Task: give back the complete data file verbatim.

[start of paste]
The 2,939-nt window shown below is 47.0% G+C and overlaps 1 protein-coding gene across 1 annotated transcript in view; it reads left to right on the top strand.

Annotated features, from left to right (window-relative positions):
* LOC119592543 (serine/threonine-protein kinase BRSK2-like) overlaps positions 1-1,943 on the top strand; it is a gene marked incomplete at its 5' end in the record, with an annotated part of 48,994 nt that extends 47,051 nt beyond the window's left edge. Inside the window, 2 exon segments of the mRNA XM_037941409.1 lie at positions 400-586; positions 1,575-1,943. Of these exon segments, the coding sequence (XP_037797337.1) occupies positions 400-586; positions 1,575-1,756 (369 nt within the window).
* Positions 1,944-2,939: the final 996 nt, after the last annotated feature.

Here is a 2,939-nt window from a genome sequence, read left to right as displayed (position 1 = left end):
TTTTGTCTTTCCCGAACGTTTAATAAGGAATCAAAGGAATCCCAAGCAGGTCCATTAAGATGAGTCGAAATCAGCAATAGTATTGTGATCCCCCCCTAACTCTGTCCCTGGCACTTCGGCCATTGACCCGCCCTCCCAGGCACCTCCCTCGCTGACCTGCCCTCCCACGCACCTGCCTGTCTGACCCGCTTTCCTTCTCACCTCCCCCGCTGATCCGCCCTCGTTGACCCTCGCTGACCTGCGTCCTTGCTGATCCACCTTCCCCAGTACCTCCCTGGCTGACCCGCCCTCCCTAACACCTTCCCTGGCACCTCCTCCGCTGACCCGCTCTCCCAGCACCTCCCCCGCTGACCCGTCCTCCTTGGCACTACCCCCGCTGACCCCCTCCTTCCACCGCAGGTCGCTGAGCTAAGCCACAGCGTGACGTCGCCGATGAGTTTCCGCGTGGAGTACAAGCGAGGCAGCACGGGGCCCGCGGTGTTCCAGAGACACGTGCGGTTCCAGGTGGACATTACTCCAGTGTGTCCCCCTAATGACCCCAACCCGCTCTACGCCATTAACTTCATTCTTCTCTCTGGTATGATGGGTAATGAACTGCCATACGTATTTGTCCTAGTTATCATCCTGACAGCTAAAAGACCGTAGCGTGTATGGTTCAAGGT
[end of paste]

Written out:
The 2,939-nt window shown below is 47.0% G+C and overlaps 1 protein-coding gene across 1 annotated transcript in view; it reads left to right on the top strand.

Annotated features, from left to right (window-relative positions):
* LOC119592543 (serine/threonine-protein kinase BRSK2-like) overlaps positions 1-1,943 on the top strand; it is a gene marked incomplete at its 5' end in the record, with an annotated part of 48,994 nt that extends 47,051 nt beyond the window's left edge. Inside the window, 2 exon segments of the mRNA XM_037941409.1 lie at positions 400-586; positions 1,575-1,943. Of these exon segments, the coding sequence (XP_037797337.1) occupies positions 400-586; positions 1,575-1,756 (369 nt within the window).
* Positions 1,944-2,939: the final 996 nt, after the last annotated feature.

Here is a 2,939-nt window from a genome sequence, read left to right as displayed (position 1 = left end):
TTTTGTCTTTCCCGAACGTTTAATAAGGAATCAAAGGAATCCCAAGCAGGTCCATTAAGATGAGTCGAAATCAGCAATAGTATTGTGATCCCCCCCTAACTCTGTCCCTGGCACTTCGGCCATTGACCCGCCCTCCCAGGCACCTCCCTCGCTGACCTGCCCTCCCACGCACCTGCCTGTCTGACCCGCTTTCCTTCTCACCTCCCCCGCTGATCCGCCCTCGTTGACCCTCGCTGACCTGCGTCCTTGCTGATCCACCTTCCCCAGTACCTCCCTGGCTGACCCGCCCTCCCTAACACCTTCCCTGGCACCTCCTCCGCTGACCCGCTCTCCCAGCACCTCCCCCGCTGACCCGTCCTCCTTGGCACTACCCCCGCTGACCCCCTCCTTCCACCGCAGGTCGCTGAGCTAAGCCACAGCGTGACGTCGCCGATGAGTTTCCGCGTGGAGTACAAGCGAGGCAGCACGGGGCCCGCGGTGTTCCAGAGACACGTGCGGTTCCAGGTGGACATTACTCCAGTGTGTCCCCCTAATGACCCCAACCCGCTCTACGCCATTAACTTCATTCTTCTCTCTGGTATGATGGGTAATGAACTGCCATACGTATTTGTCCTAGTTATCATCCTGACAGCTAAAAGACCGTAGCGTGTATGGTTCAAGGT